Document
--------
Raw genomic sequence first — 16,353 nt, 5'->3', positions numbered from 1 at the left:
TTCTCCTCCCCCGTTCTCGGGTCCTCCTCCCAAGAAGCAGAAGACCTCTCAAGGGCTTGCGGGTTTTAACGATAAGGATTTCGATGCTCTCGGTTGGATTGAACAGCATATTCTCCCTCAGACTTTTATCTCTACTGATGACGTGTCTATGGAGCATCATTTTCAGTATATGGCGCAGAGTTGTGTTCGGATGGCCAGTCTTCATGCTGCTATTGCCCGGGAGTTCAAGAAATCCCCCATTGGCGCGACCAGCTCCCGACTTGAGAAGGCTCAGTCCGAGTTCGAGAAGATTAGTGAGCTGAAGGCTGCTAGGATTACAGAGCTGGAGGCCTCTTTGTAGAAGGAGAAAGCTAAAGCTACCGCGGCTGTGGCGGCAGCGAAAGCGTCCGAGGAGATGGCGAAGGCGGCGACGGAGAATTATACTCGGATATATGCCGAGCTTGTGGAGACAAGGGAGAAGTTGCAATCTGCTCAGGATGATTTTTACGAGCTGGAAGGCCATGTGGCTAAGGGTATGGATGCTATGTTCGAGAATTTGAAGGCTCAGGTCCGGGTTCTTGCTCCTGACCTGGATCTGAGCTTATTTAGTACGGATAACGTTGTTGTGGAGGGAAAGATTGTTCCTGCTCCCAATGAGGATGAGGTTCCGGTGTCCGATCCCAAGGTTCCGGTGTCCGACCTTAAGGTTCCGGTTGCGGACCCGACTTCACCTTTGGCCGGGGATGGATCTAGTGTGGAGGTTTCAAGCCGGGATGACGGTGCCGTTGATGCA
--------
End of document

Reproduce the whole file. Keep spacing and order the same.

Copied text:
Raw genomic sequence first — 16,353 nt, 5'->3', positions numbered from 1 at the left:
TTCTCCTCCCCCGTTCTCGGGTCCTCCTCCCAAGAAGCAGAAGACCTCTCAAGGGCTTGCGGGTTTTAACGATAAGGATTTCGATGCTCTCGGTTGGATTGAACAGCATATTCTCCCTCAGACTTTTATCTCTACTGATGACGTGTCTATGGAGCATCATTTTCAGTATATGGCGCAGAGTTGTGTTCGGATGGCCAGTCTTCATGCTGCTATTGCCCGGGAGTTCAAGAAATCCCCCATTGGCGCGACCAGCTCCCGACTTGAGAAGGCTCAGTCCGAGTTCGAGAAGATTAGTGAGCTGAAGGCTGCTAGGATTACAGAGCTGGAGGCCTCTTTGTAGAAGGAGAAAGCTAAAGCTACCGCGGCTGTGGCGGCAGCGAAAGCGTCCGAGGAGATGGCGAAGGCGGCGACGGAGAATTATACTCGGATATATGCCGAGCTTGTGGAGACAAGGGAGAAGTTGCAATCTGCTCAGGATGATTTTTACGAGCTGGAAGGCCATGTGGCTAAGGGTATGGATGCTATGTTCGAGAATTTGAAGGCTCAGGTCCGGGTTCTTGCTCCTGACCTGGATCTGAGCTTATTTAGTACGGATAACGTTGTTGTGGAGGGAAAGATTGTTCCTGCTCCCAATGAGGATGAGGTTCCGGTGTCCGATCCCAAGGTTCCGGTGTCCGACCTTAAGGTTCCGGTTGCGGACCCGACTTCACCTTTGGCCGGGGATGGATCTAGTGTGGAGGTTTCAAGCCGGGATGACGGTGCCGTTGATGCA